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Scope. To elucidate the morphological and biochemical in vitro effects exerted by caffeine, taurine, and guarana, alone or in combination, since they are major components in energy drinks (EDs). Methods and Results. On human neuronal SH-SY5Y cells, caffeine (0.125–2mg/mL), taurine (1–16mg/mL), and guarana (3.125–50mg/mL) showed concentration-dependent nonenzymatic antioxidant potential, decreased the basal levels of free radical generation, and reduced both superoxide dismutase (SOD) and catalase (CAT) activities, especially when combined together. However, guarana-treated cells developed signs of neurite degeneration in the form of swellings at various segments in a beaded or pearl chain-like appearance and fragmentation of such neurites at concentrations ranging from 12.5 to 50mg/mL. Swellings, but not neuritic fragmentation, were detected when cells were treated with 0.5mg/mL (or higher doses) of caffeine, concentrations that are present in EDs. Cells treated with guarana also showed qualitative signs of apoptosis, including membrane blebbing, cell shrinkage, and cleaved caspase-3 positivity. Flow cytometric analysis confirmed that cells treated with 12.5–50mg/mL of guarana and its combinations with caffeine and/or taurine underwent apoptosis. Conclusion. Excessive removal of intracellular reactive oxygen species, to nonphysiological levels (or “antioxidative stress”), could be a cause of in vitro toxicity induced by these drugs.
Worldwide consumption of energy drinks (EDs) is exponentially increasing due to their stimulant effect on the central nervous system and body and the purpose of enhancing both cognitive and physical performances. EDs are highly caffeinated and may contain herbal supplements (e.g., guarana), alkaloids found in different plants (e.g., yohimbine), vitamins (e.g., B vitamins), and taurine (Figure 1) [1, 2]. For instance, one single can of one of the most consumed brand of EDs (Red Bull, 250mL) contains 80mg of caffeine (or 0.32mg/mL) and 1000mg of taurine (or 4mg/mL) as major components. Other brands commonly add guarana in the composition (e.g., Monster Energy, Rockstar, and 180). Furthermore, it has been reported that the number of energy drinks consumed in one session reaches an average of 5 units (cans) in one single night .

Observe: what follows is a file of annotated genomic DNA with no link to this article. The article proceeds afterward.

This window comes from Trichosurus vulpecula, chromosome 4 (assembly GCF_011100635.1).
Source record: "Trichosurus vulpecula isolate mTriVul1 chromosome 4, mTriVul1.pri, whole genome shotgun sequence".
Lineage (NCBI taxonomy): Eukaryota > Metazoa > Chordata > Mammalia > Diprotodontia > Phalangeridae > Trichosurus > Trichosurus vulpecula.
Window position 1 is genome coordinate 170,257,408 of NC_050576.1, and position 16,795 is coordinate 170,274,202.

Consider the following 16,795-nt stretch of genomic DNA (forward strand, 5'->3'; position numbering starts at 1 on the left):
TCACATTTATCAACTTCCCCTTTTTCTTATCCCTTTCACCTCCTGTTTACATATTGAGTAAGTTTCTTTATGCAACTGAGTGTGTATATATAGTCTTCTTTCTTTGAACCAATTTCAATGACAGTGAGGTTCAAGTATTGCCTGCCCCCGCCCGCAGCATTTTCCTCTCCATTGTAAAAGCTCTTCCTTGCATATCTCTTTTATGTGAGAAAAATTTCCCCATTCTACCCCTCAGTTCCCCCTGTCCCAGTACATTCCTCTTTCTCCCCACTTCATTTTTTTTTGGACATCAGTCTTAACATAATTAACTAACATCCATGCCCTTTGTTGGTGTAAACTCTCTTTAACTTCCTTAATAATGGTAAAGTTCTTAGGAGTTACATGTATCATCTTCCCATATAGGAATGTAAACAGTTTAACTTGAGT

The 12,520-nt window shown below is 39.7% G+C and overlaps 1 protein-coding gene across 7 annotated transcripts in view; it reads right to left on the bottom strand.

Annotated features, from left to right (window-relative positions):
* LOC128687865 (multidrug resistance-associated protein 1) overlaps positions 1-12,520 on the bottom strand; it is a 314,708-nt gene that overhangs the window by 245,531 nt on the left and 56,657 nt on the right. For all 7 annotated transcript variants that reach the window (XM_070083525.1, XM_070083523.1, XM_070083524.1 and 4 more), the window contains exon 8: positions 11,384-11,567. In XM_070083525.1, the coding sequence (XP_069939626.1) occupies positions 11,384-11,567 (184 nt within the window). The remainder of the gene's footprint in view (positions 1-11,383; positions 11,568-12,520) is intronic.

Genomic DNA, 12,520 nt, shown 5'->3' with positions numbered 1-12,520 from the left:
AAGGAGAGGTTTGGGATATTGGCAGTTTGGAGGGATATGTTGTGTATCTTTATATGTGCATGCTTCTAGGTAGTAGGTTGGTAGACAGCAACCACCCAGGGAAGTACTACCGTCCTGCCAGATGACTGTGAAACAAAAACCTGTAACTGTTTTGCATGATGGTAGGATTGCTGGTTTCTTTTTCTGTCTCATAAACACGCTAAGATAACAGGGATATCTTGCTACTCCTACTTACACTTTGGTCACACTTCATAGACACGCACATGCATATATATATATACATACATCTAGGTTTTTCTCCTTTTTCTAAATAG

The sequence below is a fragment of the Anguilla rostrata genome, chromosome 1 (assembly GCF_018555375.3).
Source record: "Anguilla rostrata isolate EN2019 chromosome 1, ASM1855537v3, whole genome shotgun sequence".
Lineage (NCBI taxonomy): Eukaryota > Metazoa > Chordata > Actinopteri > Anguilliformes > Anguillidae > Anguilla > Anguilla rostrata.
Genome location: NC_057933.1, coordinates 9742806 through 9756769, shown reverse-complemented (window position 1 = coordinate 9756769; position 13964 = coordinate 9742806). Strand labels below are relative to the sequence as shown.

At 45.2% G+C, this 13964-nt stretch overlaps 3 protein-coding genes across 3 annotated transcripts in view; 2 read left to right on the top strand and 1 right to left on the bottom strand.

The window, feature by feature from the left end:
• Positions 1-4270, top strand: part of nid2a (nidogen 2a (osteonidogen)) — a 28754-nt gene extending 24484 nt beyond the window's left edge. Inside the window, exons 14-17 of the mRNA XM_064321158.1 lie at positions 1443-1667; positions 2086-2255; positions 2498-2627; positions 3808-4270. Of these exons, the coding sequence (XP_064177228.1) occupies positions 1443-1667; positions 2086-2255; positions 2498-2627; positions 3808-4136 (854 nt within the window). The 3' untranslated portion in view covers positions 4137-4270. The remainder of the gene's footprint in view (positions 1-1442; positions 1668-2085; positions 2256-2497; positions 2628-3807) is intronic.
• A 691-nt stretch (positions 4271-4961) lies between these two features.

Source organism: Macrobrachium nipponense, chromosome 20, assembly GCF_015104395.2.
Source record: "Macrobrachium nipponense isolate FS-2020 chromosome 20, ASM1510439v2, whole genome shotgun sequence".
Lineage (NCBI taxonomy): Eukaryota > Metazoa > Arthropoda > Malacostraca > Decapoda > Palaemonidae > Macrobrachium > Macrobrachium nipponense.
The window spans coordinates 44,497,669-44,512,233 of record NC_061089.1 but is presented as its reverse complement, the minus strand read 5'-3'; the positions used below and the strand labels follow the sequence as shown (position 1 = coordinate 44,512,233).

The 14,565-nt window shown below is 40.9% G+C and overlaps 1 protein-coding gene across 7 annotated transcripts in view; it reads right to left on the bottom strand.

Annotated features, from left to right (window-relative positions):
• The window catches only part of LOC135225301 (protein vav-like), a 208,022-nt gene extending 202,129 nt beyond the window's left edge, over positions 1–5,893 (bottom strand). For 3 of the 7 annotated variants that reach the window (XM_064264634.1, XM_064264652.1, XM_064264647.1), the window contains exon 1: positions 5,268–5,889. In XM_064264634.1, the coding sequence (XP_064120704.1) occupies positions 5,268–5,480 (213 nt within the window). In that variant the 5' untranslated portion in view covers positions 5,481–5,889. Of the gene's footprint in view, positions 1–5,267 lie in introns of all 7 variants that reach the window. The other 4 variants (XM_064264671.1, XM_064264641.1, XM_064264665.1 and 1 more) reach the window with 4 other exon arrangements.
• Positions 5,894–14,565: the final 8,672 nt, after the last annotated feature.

The concentration of caffeine in EDs is significantly higher than those found in cola drinks, and such amounts are known to cause a variety of adverse health effects . Also, the use of some herbal supplements in these beverages, like guarana, increases the amount of caffeine and other active methylxanthines that multiply any potential toxicity.
The widespread consumption of EDs is becoming especially popular among people below the age of 25 and adolescents [1, 2]. Nonetheless, only a limited number of studies have tried to evaluate the short- and long-term effects of ED consumption. Most of them examined the cognitive effects derived from the use of these drinks or some of their major components (e.g., caffeine or taurine), alone or in coadministration with alcohol [5, 6]. Some other reports are highlighting the possible link between the use of highly caffeinated beverages and the increased propensity for addiction to other substances like alcohol or even new-onset seizures in adults [7, 8].
Different countries have already started to regulate the sale of highly caffeinated EDs to prevent potential health problems. Denmark and France banned the sale of some brands; in Norway, some EDs are only available in pharmacies; in general, the European Union demands the labeling of highly caffeinated drinks [1, 2]. Major concerns are arising with the impact these beverages may have on children and adolescents' developing brains . Therefore, in the present study, we used a well-known neurotoxicity cell culture model (human neuronal SH-SY5Y cells)  in order to elucidate the potential toxicity (synergistic or not) of caffeine, taurine, and guarana, three components that are commonly present in EDs at high concentrations.